Story by: Alexis Messmer on July 5, 2017
Social media and technology can increase communication and access to a world of possibilities, but they also can contribute to bullying and dangerous activities.
Do you know what apps your teen is using? We’ve created a list of the four most popular apps to be aware of.
Rated 8 out of 10 on safety
Instagram is a social networking app designed for users to post interesting photos, videos and live stories with their followers. Unless the user applies privacy settings, Instagram profiles are public. If the user applies privacy settings, only those approved through a request can view the profile.
Others can search profiles via username or through synchrony with the user’s Facebook page. Users should make profiles private and be aware of the location services function. The function tags images with their location, creating a way for others to find the user.
Overall, Instagram is a safe social channel if used wisely.
Rated 5 out of 10 on safety
Music.ly is an application that allows users to create and share music videos up to 15 seconds in length. Users generally use the app to lip sync popular songs and share with their followers or cross-upload to other social networks, in which many teens post their videos to Instagram, Twitter or WhatsApp.
Music.ly offers privacy and security settings, but they must be selected otherwise profiles are public by default. Once privacy settings are updated, only followers can view a user’s video uploads.
In the app, users can text and voice message, host group chats, have voice and video calls, and share documents. Users can access the application and all services via mobile and desktop.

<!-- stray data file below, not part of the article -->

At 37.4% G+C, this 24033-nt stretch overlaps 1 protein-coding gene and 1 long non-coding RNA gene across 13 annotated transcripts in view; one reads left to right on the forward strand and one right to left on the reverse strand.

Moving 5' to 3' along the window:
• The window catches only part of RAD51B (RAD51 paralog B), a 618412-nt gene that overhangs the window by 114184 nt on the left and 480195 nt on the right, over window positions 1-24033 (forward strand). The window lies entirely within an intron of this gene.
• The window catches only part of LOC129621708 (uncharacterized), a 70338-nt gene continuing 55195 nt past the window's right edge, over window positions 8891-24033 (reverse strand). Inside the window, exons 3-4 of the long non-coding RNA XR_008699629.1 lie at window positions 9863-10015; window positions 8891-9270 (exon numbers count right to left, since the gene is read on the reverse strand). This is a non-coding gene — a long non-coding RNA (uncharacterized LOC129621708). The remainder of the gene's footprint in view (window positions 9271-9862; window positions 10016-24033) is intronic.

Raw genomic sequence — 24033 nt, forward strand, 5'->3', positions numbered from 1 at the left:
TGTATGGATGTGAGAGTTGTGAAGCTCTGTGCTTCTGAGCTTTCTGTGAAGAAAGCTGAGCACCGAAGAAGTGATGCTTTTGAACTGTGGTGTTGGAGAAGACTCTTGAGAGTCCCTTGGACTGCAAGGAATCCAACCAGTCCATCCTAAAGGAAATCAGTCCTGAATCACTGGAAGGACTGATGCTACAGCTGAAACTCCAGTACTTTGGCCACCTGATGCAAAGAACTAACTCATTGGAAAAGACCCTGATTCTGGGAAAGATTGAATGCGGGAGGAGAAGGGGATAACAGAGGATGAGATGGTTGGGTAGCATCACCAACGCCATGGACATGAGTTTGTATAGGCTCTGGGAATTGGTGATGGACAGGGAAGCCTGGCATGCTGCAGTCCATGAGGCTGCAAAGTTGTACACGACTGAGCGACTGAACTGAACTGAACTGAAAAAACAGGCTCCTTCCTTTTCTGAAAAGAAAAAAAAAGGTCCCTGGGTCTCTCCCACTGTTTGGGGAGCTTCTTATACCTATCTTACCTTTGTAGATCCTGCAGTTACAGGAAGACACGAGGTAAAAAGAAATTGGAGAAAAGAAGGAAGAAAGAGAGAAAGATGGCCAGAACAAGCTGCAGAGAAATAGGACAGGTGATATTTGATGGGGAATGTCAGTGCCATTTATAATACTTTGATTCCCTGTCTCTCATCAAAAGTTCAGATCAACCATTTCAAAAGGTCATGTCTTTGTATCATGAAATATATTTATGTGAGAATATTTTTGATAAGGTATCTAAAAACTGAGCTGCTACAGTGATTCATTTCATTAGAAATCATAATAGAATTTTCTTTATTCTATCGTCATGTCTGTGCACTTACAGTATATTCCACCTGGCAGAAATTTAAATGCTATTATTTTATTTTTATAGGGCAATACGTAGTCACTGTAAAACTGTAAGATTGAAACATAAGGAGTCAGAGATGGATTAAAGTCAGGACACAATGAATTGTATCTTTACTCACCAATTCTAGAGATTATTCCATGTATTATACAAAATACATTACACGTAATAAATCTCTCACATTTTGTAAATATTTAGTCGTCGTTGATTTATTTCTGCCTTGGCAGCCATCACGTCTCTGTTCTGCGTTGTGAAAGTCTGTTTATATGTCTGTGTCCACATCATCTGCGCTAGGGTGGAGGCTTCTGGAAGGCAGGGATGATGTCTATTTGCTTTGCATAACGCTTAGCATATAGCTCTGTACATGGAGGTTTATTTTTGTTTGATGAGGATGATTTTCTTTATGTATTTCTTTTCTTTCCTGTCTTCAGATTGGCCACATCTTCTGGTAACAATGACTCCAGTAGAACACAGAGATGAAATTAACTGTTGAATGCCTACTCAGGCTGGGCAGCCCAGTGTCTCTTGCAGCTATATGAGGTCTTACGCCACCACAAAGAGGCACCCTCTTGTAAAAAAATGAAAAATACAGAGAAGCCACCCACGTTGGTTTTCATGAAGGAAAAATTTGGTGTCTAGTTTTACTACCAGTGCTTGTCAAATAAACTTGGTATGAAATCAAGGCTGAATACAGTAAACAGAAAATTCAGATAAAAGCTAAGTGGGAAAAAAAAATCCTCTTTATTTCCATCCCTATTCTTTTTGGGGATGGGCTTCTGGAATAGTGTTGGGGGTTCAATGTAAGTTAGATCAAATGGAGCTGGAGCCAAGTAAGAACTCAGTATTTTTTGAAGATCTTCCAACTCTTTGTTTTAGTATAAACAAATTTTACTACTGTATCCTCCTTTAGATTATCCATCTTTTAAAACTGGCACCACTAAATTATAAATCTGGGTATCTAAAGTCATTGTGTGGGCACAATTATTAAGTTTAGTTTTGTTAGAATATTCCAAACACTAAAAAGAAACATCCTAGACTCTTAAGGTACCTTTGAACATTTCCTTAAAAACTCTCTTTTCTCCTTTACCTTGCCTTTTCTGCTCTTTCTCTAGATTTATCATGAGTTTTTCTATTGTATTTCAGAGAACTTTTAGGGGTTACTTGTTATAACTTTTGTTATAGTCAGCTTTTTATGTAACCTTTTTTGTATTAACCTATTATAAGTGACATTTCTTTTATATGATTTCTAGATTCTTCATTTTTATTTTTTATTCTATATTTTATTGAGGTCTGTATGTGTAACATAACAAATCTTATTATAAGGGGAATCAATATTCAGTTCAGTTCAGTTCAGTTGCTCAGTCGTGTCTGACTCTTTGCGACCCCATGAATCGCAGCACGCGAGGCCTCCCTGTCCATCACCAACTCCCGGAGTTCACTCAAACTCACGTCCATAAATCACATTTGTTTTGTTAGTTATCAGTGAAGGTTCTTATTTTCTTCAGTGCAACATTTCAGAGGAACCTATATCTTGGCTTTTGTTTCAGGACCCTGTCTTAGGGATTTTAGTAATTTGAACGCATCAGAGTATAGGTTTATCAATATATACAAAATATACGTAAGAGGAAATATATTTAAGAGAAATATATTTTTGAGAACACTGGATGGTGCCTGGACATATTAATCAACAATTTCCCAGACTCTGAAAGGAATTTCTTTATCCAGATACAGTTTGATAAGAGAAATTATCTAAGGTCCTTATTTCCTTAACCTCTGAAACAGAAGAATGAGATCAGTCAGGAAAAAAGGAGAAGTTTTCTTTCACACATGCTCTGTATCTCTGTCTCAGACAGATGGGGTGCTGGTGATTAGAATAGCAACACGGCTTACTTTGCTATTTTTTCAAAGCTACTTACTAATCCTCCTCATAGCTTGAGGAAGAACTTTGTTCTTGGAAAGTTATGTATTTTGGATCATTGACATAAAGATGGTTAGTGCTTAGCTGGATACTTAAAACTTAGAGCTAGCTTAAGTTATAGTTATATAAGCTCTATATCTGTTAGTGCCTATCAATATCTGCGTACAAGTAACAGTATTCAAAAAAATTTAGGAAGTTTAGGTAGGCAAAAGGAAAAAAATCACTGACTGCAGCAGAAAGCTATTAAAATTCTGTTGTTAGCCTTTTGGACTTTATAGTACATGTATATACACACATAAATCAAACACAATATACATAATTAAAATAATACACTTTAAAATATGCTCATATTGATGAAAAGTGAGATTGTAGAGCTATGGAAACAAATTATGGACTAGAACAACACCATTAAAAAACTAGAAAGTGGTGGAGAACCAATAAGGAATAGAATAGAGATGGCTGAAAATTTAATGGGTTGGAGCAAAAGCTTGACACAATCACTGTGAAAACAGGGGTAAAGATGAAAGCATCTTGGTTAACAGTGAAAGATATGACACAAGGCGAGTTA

Legally, users must be at least 13 years old to download the application, however it mentions “If you are not old enough to have authority to agree to our Terms in your country, your parent or guardian must agree to our Terms on your behalf.” Therefore, users can be under age 13 with their parent’s permission.
Overall, Music.ly is not as safe as other social networks. There are ways for users to have offline conversations and host chats with users they may not know.
Rated 9 out of 10 on safety
After School, as described by its website, is a “private social network that allows American high school students to share and connect with fellow students at their same school.” Students can communicate while choosing to reveal their name or remain anonymous. Students can live chat with other students via video or text message.
After School is a social application that has partnered with organizations that promote courage, empathy and collaboration, while offering a safe outlet online for teens to reach out if they are in need of support or someone to talk to. These partners include Crisis Text Line, Youth Service America, DoSomething.org and Social Media Helpline for Schools.
Overall, After School fosters a safe place for students to chat, and its privacy settings and security features are more robust. It has a zero tolerance policy for cyberbullying or inappropriate behavior.
Rated 4 out of 10 on safety
Where do we start with Spotafriend … it is a social app meant to mimic the popular dating app Tinder, except for teens to make friends. However, there is debate on whether this app is meant for friendships or encouraging dating.
Users who create a Spotafriend profile can swipe on others’ profiles to either become their friend or not. Photo, age, location and bio determine swipes. Users who swipe right and “match” a friend can then chat directly in a message format and participate in the app’s popular challenges to inspire conversation.
Overall, Spotafriend is a bit concerning, as it encourages users to swipe others based on looks and age, which in turn could translate into bullying or other negative behaviors.
These apps, as well as 6 other popular apps every parent should know about, are popular among teens nationwide. They can be safely used if rules are followed and security and privacy settings are applied. As a parent, teach your teen the safety tips below and be sure to diligently monitor their social media usage.